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View Full Version : Andrew Schectman: Gold Driven By Manipulation, Supply Shortages



LETMYSILVERGO
21st February 2010, 21:41
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I also believe that there is a tremendous concerted effort by some of the large, Western commercial and central banks to mitigate the rise of gold and silver.

Crigger: Why would they do that?

Schectman: There are large short positions on COMEX that I believe they're trying to escape from. They're trying to allow an orderly retreat from these abnormally large short positions that were developed mostly in the ‘90s, back when nobody wanted gold and silver. These short positions have gotten so large that the last thing that the U.S. government and the large commercial banks want is for the price to explode.

I do believe they realize they can no longer manipulate the market, and instead, I think they're trying to organize an orderly retreat. As a result, volatility is something that is to be expected. And it really frightens most of the public out of the market. It is not unusual to see gold run up, suck in all the speculators, and then they hammer it. And they hammer it to a point where the speculators get squeezed out, the people on margin get squeezed out, and those people vow not to come back in. But a few months later, we're right back to where we were.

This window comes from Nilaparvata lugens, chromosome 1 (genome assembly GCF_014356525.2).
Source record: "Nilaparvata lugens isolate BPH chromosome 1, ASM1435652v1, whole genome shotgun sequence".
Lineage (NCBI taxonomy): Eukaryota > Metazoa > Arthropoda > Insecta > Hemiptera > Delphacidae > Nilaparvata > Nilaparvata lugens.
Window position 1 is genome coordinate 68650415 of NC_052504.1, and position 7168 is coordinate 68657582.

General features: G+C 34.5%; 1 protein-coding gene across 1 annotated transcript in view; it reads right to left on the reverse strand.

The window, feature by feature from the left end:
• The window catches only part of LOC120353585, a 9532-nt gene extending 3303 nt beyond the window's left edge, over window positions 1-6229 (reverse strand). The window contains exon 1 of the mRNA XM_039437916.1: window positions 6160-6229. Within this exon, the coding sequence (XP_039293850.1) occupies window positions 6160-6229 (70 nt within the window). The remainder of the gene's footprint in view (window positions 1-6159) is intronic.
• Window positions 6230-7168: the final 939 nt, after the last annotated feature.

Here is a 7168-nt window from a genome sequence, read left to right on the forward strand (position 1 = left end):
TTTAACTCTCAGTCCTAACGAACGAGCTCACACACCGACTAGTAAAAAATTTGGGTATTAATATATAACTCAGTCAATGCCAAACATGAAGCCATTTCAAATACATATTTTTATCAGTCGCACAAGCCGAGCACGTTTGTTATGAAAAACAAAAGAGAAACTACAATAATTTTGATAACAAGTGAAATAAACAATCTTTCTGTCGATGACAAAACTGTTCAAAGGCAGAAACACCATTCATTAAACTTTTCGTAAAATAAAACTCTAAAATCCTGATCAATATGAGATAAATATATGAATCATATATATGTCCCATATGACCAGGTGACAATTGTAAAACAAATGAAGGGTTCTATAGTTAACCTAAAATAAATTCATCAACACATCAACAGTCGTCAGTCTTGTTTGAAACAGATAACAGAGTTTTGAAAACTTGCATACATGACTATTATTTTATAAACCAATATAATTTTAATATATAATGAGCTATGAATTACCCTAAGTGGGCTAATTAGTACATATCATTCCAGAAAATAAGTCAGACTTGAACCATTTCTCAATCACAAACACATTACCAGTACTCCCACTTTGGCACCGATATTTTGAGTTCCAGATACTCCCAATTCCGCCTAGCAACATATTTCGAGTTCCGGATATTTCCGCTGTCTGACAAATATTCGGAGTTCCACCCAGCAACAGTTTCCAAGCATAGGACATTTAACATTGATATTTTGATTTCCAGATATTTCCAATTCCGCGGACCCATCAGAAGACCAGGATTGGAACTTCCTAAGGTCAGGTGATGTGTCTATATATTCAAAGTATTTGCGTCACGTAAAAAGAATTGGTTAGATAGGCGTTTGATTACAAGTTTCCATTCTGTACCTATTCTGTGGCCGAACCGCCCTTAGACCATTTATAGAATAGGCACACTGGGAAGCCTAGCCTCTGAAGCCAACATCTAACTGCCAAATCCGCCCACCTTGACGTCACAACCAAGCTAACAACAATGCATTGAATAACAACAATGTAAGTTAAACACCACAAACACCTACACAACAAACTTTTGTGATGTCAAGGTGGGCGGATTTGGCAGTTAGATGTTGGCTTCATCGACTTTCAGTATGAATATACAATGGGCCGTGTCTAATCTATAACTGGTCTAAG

In 2008, back when all the product disappeared, gold was $1000/oz. and then all of a sudden it went down to $700/oz. So the difference between the price that's quoted on COMEX—which is paper and is easy for the big banks to manipulate by selling contracts—is vastly disconnected from how hard it is to get the real product. But even a price that fell by over 35 percent was not enough to rattle investors. Like I said, demand for the physical product was so high, it was not unusual to wait two or three months to get gold eagles or bars, and so on.

So really, the gyrations we see in the gold price is all paper-derived. It's all on the COMEX. And as far as I'm concerned, manipulation does not do one thing to change the primary trend of a bull market, which I believe is still in its earliest stages.

Crigger: So, long term, the gold market is still driven by supply and demand fundamentals?

Schectman: Yes. Although I think to a large degree the price is manipulated through COMEX and paper contracts, demand for physical gold couldn't be higher. The Central Bank of India bought 400 metric tons. The Chinese are buying as much as they can. So are the Russians. The demand in this industry is enormous.

Crigger: What evidence is there of manipulation?

Schectman: There's a vast amount of evidence pointing to it, mostly through a term called Gibson's Paradox. Gibson's Paradox is an economic term—in fact, Lawrence Summers wrote a report about Gibson's Paradox, which basically said that real interest rates and the price of gold move inverse of each other.

Through the mid-90s, when it was a good time to be in middle-class America, when your home was worth more the next day when you woke up, when you could refinance and pay off debt and buy a car and house, and the payments were even less than they were the month before—with those super-low interest rates, gold, according to Gibson's Paradox, should have taken off. But through the manipulation and the suppression of gold, it enabled the U.S. to have artificially low interest rates while still attracting foreign investment.

So in the ‘90s, it was very easy to manipulate gold, because nobody wanted it anyway.

Crigger: Then why manipulate the price in the first place, if nobody wanted to buy it?

Schectman: That's a good question.

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